In my relatively short life, the appearance and role of zoos have changed a lot. From areas with small enclosures and cages full of exotic animals to enclosures that copy as much natural environment of the animals as possible and to the conservation function of these institutions. And we are talking about the time span of 20 years. But how are zoos nowadays perceived by the public? Going back to the very beginnings of the establishment of zoos, people have always needed to own and brag about some animals. This hobby was often presented by rich rulers. The beginning of breeding exotic animals dates back to China and Egypt about 5,000 years ago. However, the term “zoo” was come up with later during the 18th and 19th centuries in London and Paris. However, the oldest zoo is the one in Vienna, which has been part of the palace since 1752. The first zoos were often created as private collections of collectors and travellers, which were later expanded and opened to the public. Not surprisingly, animals for zoos were caught in the wild around the world and imported to various parts of Europe. In colonial times, it was no exception to present people of different races at the zoo, which Europeans used to go to watch to the fenced areas.
Among great naturalists and passionate animal lovers was, for example, Gerald Durrell. During the 20th century, he undertook several expeditions around the world with the aim of capturing and importing animals first for the London Zoo, later to his own zoo in Jersey, which he founded. Durrell tried to ensure the best possible conditions for his animals during capture and transport, however, little was known about the keeping of exotic animals and animal mortality was high. Durrell was a great promoter of nature conservation, he inspired a lot of conservationists and his books are known all over the world. Josef Vágner, a long-time director of the Dvůr Králové Zoo, was the most famous importer of exotic animals in the Czech Republic. He imported animals in the 1960s and 1970s, and his transports boasted high animal survival. Transports of animals from Africa to the European continent thus began to create backup populations of species in the event of a threat to their wild populations in the future - a truly timeless idea. Indeed, many animals later experienced huge declines in the wild. Thus, exotic animals got to countries where they did not originally live, and facilities were built where the general public could go and see them. Zoos thus exhibited animals for the admiration and amusement of the people, and the more developed ones began to serve as educational institutions and highlight the protection of nature. In addition to exotic animal species, domestic species often appeared in the zoo.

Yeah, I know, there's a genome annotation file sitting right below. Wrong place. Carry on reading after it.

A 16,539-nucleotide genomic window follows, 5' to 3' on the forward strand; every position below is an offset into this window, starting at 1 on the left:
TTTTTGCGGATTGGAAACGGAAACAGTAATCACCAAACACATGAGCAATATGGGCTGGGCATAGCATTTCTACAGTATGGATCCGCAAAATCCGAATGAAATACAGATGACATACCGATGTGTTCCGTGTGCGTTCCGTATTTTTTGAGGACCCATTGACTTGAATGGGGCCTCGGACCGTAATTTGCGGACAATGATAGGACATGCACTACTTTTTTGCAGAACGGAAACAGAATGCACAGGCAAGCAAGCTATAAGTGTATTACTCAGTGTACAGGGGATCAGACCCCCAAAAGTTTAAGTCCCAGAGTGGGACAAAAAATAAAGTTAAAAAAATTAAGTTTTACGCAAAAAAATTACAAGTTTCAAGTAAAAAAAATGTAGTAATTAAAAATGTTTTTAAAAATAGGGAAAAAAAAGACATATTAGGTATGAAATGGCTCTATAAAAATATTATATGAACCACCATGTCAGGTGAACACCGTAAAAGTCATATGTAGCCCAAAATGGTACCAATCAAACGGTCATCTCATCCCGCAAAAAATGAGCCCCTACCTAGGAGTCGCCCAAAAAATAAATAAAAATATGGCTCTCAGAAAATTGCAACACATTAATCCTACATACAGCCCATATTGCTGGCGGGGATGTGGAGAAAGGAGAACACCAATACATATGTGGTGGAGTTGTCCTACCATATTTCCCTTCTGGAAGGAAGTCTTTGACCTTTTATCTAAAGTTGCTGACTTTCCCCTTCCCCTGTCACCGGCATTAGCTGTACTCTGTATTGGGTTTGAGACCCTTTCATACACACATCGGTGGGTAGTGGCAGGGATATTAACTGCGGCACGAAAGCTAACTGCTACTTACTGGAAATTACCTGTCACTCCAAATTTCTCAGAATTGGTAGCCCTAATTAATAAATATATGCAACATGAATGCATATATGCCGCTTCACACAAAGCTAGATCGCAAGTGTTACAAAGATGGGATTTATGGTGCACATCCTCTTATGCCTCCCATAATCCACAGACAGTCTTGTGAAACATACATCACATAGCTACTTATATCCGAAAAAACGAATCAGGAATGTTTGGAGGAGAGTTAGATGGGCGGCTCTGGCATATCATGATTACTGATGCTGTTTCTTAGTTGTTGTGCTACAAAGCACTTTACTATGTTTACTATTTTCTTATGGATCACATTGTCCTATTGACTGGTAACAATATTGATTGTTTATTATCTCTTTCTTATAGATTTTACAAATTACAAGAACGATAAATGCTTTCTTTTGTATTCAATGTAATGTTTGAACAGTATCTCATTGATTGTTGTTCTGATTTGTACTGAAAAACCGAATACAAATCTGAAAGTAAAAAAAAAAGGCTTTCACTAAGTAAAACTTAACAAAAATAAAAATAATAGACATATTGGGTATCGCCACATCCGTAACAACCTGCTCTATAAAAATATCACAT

The development of the zoos often copy the development of the countries in which they are located, mainly in the field of nature conservation. In individual countries, we often find both high-standard zoos that play an important role in nature conservation and low-standard zoos, which, as before, often serve only as an exhibition of the collections of private owners. But does the public perceive the role of these institutions and can people assess their quality? Families with children often go to the zoo for exploration and entertainment. Modern zoos should meet these requirements, while “entertainment” at the zoo should go hand in hand with the needs of the animals and support their natural behaviour. Petting tigers, for example, certainly does not meet these requirements. Thus, human experience should give priority to the natural behaviour of animals and not expose animals to excessive stress or even abuse. Modern zoos do not only exist to show exotic animals, but their main role is to breed these animals and, if possible, return them to the wild. Thanks to the zoos, some animals that have already become extinct or almost extinct due to the negative influence of man in nature have been returned. An example of this is the Arabian oryx (Oryx leucoryx) or the California condor (Gymnogyps californianus), which has only a few dozen animals left in the wild. In other animals, such as the Amur leopard (Panthera pardus orientalis), more animals are kept at the zoos than can be found in the wild. Unfortunately, hunting pressure and the loss of their natural environment currently do not allow their release from the zoos into the wild and thus to strengthen their populations. For many species, therefore, better conditions in the wild are waited for and then, these species will be saved from extinction thanks to the zoos. We used to take these animals from nature, now that their numbers are declining in nature, we should be the ones to return them back. In addition, the zoos strive to support conservation not only through its breeding programmes, but also by supporting conservation activities in places around the world where the loss of biodiversity due to human influence is the greatest.
So let’s not confuse zoos with places to entertain and exhibit animals. They are conservation institutions that save animals for our next generations. They save species that we humans have brought to the brink of extinction through our activities or even exterminated in nature. In addition, the knowledge gained from their breeding serves to better understand the lives of these animals also in the wild and can be a key factor in protecting them in the places where they live. Modern zoos are highly specialized breeding facilities with a number of experts and sophisticated breeding management to keep healthy and genetically valuable animals, which are ambassadors of their species. These individuals can literally save their species from complete disappearance from our planet.